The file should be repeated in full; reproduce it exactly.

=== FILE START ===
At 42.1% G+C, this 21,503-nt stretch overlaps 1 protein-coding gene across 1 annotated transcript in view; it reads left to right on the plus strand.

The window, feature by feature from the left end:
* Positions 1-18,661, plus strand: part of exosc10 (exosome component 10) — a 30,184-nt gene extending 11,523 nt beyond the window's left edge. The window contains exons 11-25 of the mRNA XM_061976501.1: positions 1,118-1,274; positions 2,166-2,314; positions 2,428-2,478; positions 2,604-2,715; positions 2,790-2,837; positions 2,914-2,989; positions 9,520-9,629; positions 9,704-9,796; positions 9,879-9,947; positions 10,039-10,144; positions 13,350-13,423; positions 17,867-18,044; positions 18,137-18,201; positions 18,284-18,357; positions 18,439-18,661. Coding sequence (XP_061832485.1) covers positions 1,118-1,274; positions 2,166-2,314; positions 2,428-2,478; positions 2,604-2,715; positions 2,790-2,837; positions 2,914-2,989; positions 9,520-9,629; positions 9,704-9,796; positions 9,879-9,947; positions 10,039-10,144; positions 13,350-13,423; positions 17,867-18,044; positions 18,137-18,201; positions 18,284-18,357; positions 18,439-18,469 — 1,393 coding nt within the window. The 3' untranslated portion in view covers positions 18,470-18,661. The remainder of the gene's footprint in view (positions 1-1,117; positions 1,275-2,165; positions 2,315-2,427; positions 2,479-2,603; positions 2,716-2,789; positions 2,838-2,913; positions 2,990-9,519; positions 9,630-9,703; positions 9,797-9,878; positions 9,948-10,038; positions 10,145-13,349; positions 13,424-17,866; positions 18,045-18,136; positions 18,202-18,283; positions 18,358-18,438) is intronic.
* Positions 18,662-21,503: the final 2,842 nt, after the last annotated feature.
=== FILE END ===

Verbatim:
At 42.1% G+C, this 21,503-nt stretch overlaps 1 protein-coding gene across 1 annotated transcript in view; it reads left to right on the plus strand.

The window, feature by feature from the left end:
* Positions 1-18,661, plus strand: part of exosc10 (exosome component 10) — a 30,184-nt gene extending 11,523 nt beyond the window's left edge. The window contains exons 11-25 of the mRNA XM_061976501.1: positions 1,118-1,274; positions 2,166-2,314; positions 2,428-2,478; positions 2,604-2,715; positions 2,790-2,837; positions 2,914-2,989; positions 9,520-9,629; positions 9,704-9,796; positions 9,879-9,947; positions 10,039-10,144; positions 13,350-13,423; positions 17,867-18,044; positions 18,137-18,201; positions 18,284-18,357; positions 18,439-18,661. Coding sequence (XP_061832485.1) covers positions 1,118-1,274; positions 2,166-2,314; positions 2,428-2,478; positions 2,604-2,715; positions 2,790-2,837; positions 2,914-2,989; positions 9,520-9,629; positions 9,704-9,796; positions 9,879-9,947; positions 10,039-10,144; positions 13,350-13,423; positions 17,867-18,044; positions 18,137-18,201; positions 18,284-18,357; positions 18,439-18,469 — 1,393 coding nt within the window. The 3' untranslated portion in view covers positions 18,470-18,661. The remainder of the gene's footprint in view (positions 1-1,117; positions 1,275-2,165; positions 2,315-2,427; positions 2,479-2,603; positions 2,716-2,789; positions 2,838-2,913; positions 2,990-9,519; positions 9,630-9,703; positions 9,797-9,878; positions 9,948-10,038; positions 10,145-13,349; positions 13,424-17,866; positions 18,045-18,136; positions 18,202-18,283; positions 18,358-18,438) is intronic.
* Positions 18,662-21,503: the final 2,842 nt, after the last annotated feature.